Reasonable self-defense: Reaction to a domestic invasion – a test of clothes

Alien Jonathan Perales was shot dead one morning in Universal City, Texas by homeowner Michael Clayton Robinson. According to a statement from Perales’ arrest warrant, Robinson armed himself with a 9mm Glock after his wife noticed a strange vehicle in his driveway. Robinson opened the door to his bedroom and a moment later stood up to Perales, who entered the Robinson house through the unlocked back door. When Robinson shouted, “Get out of my house,” the men exchanged gunfire. Perales shot Robinson once in the torso and Robinson shot Perales in the arm and upper chest.

Doctors later pronounced Robinson dead at Brook Army Medical Center. Robinson’s wife and two of his children, who were inside at the time, were not injured in the shootout.

What is your protocol for a possible home invasion? Did you try it at night in circumstances similar to the ones you might encounter during the actual home invasion? One of the best techniques the military uses is immediate action drills. Immediate action training includes all the tasks necessary to be prepared to respond quickly to a specific set of circumstances without using a deliberate decision-making process.

As an example, let’s say my home cameras detect an intrusion and then my alarm sounds, indicating a possible home invasion. My immediate steps include securing a pistol, moving to a place in the bedroom where I will wear a relatively heavy bulletproof vest, and then securing the shotgun as the primary defensive weapon.

My friend suggested that we rehearse our home invasion protocols or practice immediate action at a live shooting range. We did every task to prepare and arm ourselves, and then we attacked random targets to simulate our reaction to a domestic intruder using an illegal deadly force.

I immediately had trouble putting on a bulletproof vest quickly. In fact, I’ve never tried to do it in the fast way I would have used in a home invasion. The construction of the cummerbund of my armor in conjunction with the side plates caused the cummerbund to twist and made it very difficult to secure the armor. After further thinking, I decided that the side plates were unnecessary and removed them. This solved the problem with the cummerbund twisting and allowed me to put on my armor in less than 30 seconds.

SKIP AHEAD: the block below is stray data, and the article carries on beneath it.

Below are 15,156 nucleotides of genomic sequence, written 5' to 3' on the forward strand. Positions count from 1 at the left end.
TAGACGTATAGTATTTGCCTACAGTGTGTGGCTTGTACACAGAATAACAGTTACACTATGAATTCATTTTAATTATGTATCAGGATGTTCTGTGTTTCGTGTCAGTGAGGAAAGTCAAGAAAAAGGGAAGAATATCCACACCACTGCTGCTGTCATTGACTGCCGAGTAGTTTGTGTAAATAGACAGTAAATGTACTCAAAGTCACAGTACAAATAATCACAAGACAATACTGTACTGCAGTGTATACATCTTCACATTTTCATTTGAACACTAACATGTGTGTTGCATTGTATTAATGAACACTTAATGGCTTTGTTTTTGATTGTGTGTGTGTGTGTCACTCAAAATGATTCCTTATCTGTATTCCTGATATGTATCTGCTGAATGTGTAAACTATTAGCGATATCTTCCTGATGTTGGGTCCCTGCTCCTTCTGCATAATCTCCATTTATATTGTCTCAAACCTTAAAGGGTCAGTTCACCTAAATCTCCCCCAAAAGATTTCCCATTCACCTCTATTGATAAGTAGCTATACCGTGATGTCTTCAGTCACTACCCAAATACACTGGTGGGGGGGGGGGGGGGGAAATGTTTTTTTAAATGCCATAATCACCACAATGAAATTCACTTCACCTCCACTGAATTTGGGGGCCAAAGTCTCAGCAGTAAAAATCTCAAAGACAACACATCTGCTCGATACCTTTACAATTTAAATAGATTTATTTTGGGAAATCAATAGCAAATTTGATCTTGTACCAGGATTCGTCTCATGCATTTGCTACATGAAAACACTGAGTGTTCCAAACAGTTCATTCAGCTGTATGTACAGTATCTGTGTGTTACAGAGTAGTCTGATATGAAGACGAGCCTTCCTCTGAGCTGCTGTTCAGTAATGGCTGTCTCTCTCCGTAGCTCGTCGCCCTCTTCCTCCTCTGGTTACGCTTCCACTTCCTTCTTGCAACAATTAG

Then I trained to secure and charge the shotgun with my eyes closed to simulate completing a task in the dark. My friend monitored my actions from a security perspective to make sure I didn’t do something dangerous unintentionally. I am familiar enough with my “house ready” shotgun repository that I was able to perform this task easily.

Then I moved to the target area and attacked the designated targets using ammunition that I have with the weapon. Although this was the first time I had fired this combination of armor, the 12-inch stroke of my defensive shotgun allowed me to manipulate the shotgun and effectively fire with it. (Note: A shotgun with a typical stroke length of 13-14 inches may be too long to be handled effectively when wearing a bulletproof vest. This is especially true for pump pistols.)

This is one example of my home invasion protocols. My wife and I regularly rehearse others; however, this was the first live-action immediate action drill I did with the actual combination of armor and shotgun I have for home defense. In the process, I learned a few lessons and made some adjustments to my armor. Subsequently, I practiced it dry several times with dummies in a shotgun and my adjustments were fine.

My friend forgot to bring a bulletproof vest for our shooting test, and the shotgun he brought was not his home defense. As a result, he decided to practice dry in his house one evening in the dark. He has a shotgun and a bulletproof vest under the bed. His immediate action is to roll out of bed, reach under it, secure and put on a bulletproof vest, and then get a shotgun.

He rolled out of bed, reached under her – and without a bulletproof vest, without a shotgun. He reached as far as he could, and still no bulletproof vests, no shotguns. He got a flashlight and found that his wife had shoved her armor and shotgun in the middle of the king’s bed because she didn’t like seeing it and bumping into it as she vacuumed. He had to take a stick to fish his armor and shotgun from under the bed. Imagine discovering this during an event. Until then, he did not know that his protocol for responding to the domestic invasion was a serious mistake.

Checking your equipment regularly, testing for dryness to practice immediate home invasion, and testing with your family is a very good idea. My friend and I have found that our home invasion response plans need to be adjusted to ensure that we can implement them effectively.

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David Berry

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